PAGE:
Let's face it: It's rare that a sequel is TRULY necessary. It's true for movies, books, and video games, and it's definitely true for music. Simply put, many musicians tell their tale in three to five minutes, and that's all they need.
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Others see "3-5 minutes" and decide "fuck hyphens."
Occasionally, though, artists feel the need to expand on a song's original vision, so they pen a sequel. Oftentimes it's completely rudderless, like the time Buddy Holly heard a rumor that Peggy Sue got married but was too lazy to find out for sure. Or when the devil returned to Georgia for a fiddle-playing rematch and he and Johnny played the same goddamned solos they had played years prior. Thanks for wasting six minutes of our already too short lives, guys.
Then there are songs with an actual clear second part, except they're so bad, so out of left field, or so depressing that they completely slaughter the original's intent. If The Empire Strikes Back had turned Darth Vader into a singing and dancing clown or killed Luke off in the first five minutes in favor of Vader and Leia ruling the Empire as husband and wife, nobody would be able to watch A New Hope with a straight face anymore. That's exactly what happened when ...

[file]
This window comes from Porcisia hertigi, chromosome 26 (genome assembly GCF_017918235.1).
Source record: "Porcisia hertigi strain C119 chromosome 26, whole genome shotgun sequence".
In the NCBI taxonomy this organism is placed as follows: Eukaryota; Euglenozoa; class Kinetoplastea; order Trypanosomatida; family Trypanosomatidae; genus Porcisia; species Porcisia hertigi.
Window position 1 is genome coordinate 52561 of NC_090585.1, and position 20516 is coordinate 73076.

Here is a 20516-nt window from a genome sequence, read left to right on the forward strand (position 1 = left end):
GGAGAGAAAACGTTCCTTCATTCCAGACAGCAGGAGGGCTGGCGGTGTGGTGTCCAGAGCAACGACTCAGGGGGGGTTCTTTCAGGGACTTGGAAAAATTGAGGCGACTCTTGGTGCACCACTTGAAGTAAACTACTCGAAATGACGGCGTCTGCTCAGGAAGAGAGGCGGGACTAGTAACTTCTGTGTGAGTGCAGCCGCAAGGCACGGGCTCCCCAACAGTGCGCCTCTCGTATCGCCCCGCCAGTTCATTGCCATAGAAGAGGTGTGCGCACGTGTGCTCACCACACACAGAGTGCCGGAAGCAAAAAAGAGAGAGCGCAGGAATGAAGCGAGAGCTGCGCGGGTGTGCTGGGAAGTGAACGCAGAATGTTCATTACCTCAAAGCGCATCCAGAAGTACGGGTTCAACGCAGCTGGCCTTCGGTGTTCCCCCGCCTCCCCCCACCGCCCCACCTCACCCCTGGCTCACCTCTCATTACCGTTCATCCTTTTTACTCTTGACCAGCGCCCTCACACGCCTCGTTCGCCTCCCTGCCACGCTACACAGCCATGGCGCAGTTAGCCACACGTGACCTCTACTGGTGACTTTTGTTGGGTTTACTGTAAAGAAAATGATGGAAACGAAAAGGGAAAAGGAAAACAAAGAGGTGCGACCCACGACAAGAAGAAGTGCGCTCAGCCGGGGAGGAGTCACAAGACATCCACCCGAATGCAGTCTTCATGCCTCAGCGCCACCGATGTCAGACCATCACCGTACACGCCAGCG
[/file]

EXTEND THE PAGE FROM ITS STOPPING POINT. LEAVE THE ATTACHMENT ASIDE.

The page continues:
4 "Big Bad John" Lost All Sense of Realism With "The Cajun Queen"
You've probably heard "Big Bad John" and probably assumed it was a Johnny Cash song, despite an entire Internet pointing your dumb ass to the real singer (Jimmy Dean). That's not to say it isn't Cash-y; it is. A gruff, deep-voiced narrator tells the story of a big burly man who rescued a bunch of miners from a collapsing mineshaft, only to be trapped inside and die alone. It's a sad, cautionary tale that implores you to tell captive miners to go screw, because if you help and the whole thing implodes, it's your ass.
"What year are you guys in? Have superheroes been invented yet? Cuz if so, one of them might help you."